Another test method is ASTM D6329. In this case each sample is corralled in its very own petri dish while the humidity can be varied to accommodate the species of mold that were placed on the sample. The rating attempts to become more exacting by not relying on visual criteria and instead quantifying the amount of fungal growth using plating techniques. By my reading the advantages here are less chance of cross contamination and greater accuracy. But it seems that no mold testing method is really limitation free. According to ASTM, in this case, static chambers limit the quantity of a material that can be tested and results may not be indicative of what would happen in the field.
Moving Toward a Standard
The EPA ran a project aimed at making the testing protocols for drywall, and other building materials, more standardized and accurate. As it explained in its December 2008 brief:
Removal of growth substrates from building materials, or the incorporation of antimicrobial agents in the manufacturing of building products may prevent mold growth and the spread of biological contaminants. There are several building products readily available that can reduce mold growth in the indoor environment. However, there is no nationally accepted testing and verification program to guide consumers and building professionals on how to select or specify the best building products for their needs. To help fill this need, EPA started an ESTE project to verify the performance of microbial resistant building products. EPA has contracted with RTI International to develop the protocol and perform the testing needed to verify these products.
When the EPA references this testing protocol in its Test and Quality Assurance Plan it cites it as ASTM D6329-98(2008). In this plan the test is designed to run for 12 weeks, four times longer than ASTM D3273. The quantitative assessment here is a count of the number of colony-forming units (CFUs) taken from samples collected during weeks 1, 6 and 12, and compared against the baseline level of CFUs at the start of the test.So, given the strengths and limitations of each test method it would seem only products that came through one or the other test with absolutely no fungal growth would be mold resistant in the true sense of the term.
Using Multiple Standards
According to Kendall Clark, research & development program manager for Georgia-Pacific Gypsum, the company had products that met the no visible growth criteria using the ASTM D3273 test protocol. The company subjected products to the ASTM D6329 test for 12 weeks and came up with “no growth” there too.
Mold growth can occur on regular drywall within two weeks. Our DensArmor Plus and DensShield products are manufactured to show no mold growth in the ASTM D3273 test (28 days), said Clark. In an effort to assess the robustness of our product, we ran the 12 week test and showed no growth for that period. This type of performance makes our products extremely well suited for applications such as installation of the wall panels before the building is fully enclosed or “dried in”. This sequencing allows the building project to proceed on an accelerated pace.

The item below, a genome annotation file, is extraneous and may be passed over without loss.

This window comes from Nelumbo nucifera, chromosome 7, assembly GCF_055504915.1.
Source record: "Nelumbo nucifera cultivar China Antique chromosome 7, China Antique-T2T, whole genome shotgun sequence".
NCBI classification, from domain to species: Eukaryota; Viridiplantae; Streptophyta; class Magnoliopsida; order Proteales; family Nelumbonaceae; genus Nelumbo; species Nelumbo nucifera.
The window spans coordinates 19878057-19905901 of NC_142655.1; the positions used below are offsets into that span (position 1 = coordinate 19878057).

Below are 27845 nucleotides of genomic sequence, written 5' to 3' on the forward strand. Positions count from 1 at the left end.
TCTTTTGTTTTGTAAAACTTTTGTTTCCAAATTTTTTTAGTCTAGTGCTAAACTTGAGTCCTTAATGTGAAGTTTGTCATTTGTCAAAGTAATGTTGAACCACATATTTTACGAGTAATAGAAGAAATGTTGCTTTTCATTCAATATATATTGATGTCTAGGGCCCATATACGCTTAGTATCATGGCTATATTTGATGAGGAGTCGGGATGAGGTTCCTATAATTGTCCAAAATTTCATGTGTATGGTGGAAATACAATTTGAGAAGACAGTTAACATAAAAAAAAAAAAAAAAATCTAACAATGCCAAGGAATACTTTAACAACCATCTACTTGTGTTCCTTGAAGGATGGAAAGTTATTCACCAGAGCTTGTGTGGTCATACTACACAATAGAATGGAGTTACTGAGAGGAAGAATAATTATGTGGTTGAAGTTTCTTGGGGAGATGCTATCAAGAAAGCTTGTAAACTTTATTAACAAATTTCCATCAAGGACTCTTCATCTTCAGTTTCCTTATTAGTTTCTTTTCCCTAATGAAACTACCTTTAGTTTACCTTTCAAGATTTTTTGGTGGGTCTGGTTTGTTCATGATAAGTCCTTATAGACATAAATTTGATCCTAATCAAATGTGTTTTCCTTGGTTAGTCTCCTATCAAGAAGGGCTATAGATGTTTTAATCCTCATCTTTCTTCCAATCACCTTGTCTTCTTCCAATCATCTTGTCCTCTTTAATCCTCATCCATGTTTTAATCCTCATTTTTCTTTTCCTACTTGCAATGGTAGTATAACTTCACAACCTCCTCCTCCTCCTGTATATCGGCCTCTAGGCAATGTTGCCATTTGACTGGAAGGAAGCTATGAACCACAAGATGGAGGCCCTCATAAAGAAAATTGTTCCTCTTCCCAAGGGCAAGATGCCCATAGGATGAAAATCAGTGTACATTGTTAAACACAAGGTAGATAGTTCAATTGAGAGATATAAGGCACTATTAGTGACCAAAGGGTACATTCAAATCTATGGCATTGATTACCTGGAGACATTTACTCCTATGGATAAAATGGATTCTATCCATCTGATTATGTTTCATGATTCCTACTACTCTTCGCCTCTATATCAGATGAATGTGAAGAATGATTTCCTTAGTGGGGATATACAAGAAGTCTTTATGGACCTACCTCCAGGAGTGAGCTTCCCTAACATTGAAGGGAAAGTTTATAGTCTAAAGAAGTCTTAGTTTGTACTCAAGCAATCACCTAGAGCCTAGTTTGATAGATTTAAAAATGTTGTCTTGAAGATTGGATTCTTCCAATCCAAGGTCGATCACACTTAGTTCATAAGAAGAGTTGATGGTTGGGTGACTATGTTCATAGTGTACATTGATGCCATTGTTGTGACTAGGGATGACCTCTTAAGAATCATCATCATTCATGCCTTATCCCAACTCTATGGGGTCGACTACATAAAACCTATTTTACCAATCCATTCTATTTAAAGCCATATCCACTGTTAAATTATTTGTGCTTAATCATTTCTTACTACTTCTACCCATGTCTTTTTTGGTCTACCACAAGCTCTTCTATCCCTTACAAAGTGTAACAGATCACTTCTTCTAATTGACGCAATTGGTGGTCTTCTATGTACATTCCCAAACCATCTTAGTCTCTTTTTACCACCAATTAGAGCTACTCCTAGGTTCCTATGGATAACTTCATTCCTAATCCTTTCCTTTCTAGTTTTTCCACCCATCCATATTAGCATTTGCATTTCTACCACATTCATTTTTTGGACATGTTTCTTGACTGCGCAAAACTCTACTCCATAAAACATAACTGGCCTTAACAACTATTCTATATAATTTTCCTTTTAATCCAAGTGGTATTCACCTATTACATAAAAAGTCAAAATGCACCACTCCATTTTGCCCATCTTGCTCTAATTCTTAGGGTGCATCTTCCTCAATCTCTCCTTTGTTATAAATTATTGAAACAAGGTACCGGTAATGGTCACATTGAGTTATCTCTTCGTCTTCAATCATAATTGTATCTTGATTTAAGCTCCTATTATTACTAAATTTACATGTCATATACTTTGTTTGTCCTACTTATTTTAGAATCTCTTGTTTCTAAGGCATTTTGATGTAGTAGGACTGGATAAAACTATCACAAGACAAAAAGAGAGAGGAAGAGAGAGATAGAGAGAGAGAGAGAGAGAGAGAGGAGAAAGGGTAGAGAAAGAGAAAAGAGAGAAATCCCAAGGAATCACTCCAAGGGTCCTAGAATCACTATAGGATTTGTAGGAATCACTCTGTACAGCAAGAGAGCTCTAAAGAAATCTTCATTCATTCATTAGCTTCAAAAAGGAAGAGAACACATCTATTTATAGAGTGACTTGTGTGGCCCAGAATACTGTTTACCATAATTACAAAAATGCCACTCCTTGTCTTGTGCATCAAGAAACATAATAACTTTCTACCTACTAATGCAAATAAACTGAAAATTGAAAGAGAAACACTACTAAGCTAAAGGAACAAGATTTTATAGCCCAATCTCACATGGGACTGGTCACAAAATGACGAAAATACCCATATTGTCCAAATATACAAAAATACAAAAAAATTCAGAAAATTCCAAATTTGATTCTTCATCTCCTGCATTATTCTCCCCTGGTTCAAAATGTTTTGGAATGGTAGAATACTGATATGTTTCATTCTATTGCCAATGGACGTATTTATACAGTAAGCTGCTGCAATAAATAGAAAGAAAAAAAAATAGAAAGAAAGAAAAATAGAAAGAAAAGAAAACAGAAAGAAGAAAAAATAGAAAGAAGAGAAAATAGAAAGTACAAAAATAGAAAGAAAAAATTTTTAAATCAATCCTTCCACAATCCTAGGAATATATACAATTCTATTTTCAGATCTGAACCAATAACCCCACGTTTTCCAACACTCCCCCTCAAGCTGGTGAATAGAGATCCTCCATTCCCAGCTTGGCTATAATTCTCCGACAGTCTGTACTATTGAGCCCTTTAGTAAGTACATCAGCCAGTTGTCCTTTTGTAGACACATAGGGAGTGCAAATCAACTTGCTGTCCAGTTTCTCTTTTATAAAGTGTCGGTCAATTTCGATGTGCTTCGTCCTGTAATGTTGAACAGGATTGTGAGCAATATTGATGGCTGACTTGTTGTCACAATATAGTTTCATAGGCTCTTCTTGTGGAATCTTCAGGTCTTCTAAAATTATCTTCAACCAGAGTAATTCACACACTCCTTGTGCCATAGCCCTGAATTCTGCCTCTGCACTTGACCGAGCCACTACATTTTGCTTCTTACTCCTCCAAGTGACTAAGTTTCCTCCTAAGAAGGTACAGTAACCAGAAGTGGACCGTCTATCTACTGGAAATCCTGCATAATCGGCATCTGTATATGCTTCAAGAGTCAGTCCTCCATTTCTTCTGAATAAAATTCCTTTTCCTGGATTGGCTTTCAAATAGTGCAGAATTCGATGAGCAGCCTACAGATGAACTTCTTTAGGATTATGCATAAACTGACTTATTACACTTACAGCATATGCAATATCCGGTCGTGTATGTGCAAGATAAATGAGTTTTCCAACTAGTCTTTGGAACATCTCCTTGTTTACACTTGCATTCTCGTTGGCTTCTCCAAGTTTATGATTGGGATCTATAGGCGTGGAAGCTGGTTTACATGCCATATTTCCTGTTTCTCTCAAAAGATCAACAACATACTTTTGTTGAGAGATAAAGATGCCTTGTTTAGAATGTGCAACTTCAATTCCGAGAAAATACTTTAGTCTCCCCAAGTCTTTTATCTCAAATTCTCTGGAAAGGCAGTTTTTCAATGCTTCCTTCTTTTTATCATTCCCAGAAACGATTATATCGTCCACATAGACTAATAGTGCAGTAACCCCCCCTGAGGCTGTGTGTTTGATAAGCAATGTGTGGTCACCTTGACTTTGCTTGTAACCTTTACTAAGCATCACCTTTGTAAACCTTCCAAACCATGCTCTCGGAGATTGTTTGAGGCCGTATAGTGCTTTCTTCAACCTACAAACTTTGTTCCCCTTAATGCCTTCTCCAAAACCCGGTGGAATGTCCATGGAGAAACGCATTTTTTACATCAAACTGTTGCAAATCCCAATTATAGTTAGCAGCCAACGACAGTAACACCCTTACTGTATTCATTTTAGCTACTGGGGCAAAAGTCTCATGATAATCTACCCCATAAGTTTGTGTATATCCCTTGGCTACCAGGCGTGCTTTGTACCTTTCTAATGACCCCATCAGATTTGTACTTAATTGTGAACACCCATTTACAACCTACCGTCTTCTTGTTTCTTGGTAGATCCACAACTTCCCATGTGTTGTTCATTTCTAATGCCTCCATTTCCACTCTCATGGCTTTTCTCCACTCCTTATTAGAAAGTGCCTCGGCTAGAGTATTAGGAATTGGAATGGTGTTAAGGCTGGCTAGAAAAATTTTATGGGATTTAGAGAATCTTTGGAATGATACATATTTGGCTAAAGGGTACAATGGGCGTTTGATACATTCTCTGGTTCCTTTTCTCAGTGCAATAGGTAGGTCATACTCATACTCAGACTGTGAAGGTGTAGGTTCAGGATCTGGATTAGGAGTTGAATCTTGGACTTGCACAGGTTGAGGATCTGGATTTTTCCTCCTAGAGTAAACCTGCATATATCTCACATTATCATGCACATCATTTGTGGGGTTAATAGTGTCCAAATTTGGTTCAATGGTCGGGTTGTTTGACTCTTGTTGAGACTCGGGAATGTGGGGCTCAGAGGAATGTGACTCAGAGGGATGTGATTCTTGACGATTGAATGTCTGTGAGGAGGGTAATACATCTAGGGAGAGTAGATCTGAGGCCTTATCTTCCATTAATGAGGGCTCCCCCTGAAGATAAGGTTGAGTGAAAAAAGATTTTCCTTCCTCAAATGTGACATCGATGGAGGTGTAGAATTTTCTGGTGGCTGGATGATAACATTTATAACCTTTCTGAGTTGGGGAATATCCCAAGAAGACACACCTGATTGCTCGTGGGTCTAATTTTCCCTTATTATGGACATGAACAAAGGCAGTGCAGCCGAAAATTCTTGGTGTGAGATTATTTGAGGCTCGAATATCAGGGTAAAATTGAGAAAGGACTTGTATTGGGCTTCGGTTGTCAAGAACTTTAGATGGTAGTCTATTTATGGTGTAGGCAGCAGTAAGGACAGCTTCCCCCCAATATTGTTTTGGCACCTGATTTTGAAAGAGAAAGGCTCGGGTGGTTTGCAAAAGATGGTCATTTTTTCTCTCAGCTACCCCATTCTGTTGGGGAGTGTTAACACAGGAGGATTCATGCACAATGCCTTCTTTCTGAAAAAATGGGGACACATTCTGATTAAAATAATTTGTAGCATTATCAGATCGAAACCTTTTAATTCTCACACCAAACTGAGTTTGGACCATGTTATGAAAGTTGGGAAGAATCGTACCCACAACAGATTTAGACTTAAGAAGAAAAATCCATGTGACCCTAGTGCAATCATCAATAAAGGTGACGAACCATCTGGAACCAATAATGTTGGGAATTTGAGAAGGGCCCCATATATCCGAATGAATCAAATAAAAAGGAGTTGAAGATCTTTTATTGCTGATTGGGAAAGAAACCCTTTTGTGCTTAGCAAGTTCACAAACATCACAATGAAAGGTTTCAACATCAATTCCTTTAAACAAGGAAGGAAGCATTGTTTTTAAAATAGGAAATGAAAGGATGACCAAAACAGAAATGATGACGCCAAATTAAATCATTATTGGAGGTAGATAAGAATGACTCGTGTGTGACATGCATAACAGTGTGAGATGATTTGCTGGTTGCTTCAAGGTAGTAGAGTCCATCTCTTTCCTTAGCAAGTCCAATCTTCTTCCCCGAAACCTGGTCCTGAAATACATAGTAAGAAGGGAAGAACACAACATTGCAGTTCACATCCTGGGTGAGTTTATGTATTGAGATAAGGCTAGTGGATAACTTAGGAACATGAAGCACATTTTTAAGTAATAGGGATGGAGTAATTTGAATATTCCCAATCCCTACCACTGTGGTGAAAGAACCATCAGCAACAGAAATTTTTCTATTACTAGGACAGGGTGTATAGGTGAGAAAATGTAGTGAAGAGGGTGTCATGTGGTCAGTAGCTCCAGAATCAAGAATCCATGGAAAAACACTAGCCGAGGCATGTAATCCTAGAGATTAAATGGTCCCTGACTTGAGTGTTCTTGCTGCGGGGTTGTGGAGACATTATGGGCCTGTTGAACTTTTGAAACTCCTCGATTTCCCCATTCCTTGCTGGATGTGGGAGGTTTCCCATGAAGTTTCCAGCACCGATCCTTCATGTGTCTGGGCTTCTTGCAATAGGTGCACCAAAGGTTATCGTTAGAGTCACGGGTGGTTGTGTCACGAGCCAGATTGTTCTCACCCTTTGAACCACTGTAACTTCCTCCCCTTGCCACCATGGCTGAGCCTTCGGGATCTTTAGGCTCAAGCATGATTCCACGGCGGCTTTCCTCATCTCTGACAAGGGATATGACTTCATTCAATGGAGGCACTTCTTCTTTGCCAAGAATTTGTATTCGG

I was curious just why the company had gone ahead with the ASTM D6329 test. Here’s what Clark had to say.
The test was conducted to demonstrate the durability and robustness that is designed into our products that we do not feel is fully captured and reflected by the industry standard ASTM D3273 test. The product selected for the test was standard production product. No reformulation was involved in the test product. The decision to conduct the testing was based on our belief that while the current industry standard test (ASTM D3273) is a reasonable measure of mold resistance for a relatively short period of time (28 days); it does not provide a good reflection of long-term mold resistance and durability that would provide a higher level of confidence relative to the product’s ability to withstand real world conditions seen on construction sites.
What all of this means to architects, contractors and building owners depends upon a lot of factors that would be unique to each one, but Clark suggested a common benefit exists.
The extended testing period is meant to demonstrate the durability and robustness of the product design. Each of the groups… will likely experience an unexpected moisture event during the product’s life that will be atypical with respect to magnitude and/or duration. The extended test indicates that our product can provide resistance to mold growth for a period that is three times longer than the industry standard test; thereby providing greater confidence for the architect, builder or owner that the product will not need to be replaced due to mold growth.
So, when evaluating products, it seems the verifications a manufacturer uses to support its claims of mold resistance are key in assessing their expected performance. When all things are considered, including the price of the product, bothering with “somewhat” resistive, or “marginally” resistive products will add just some, or just marginal additional value to buildings.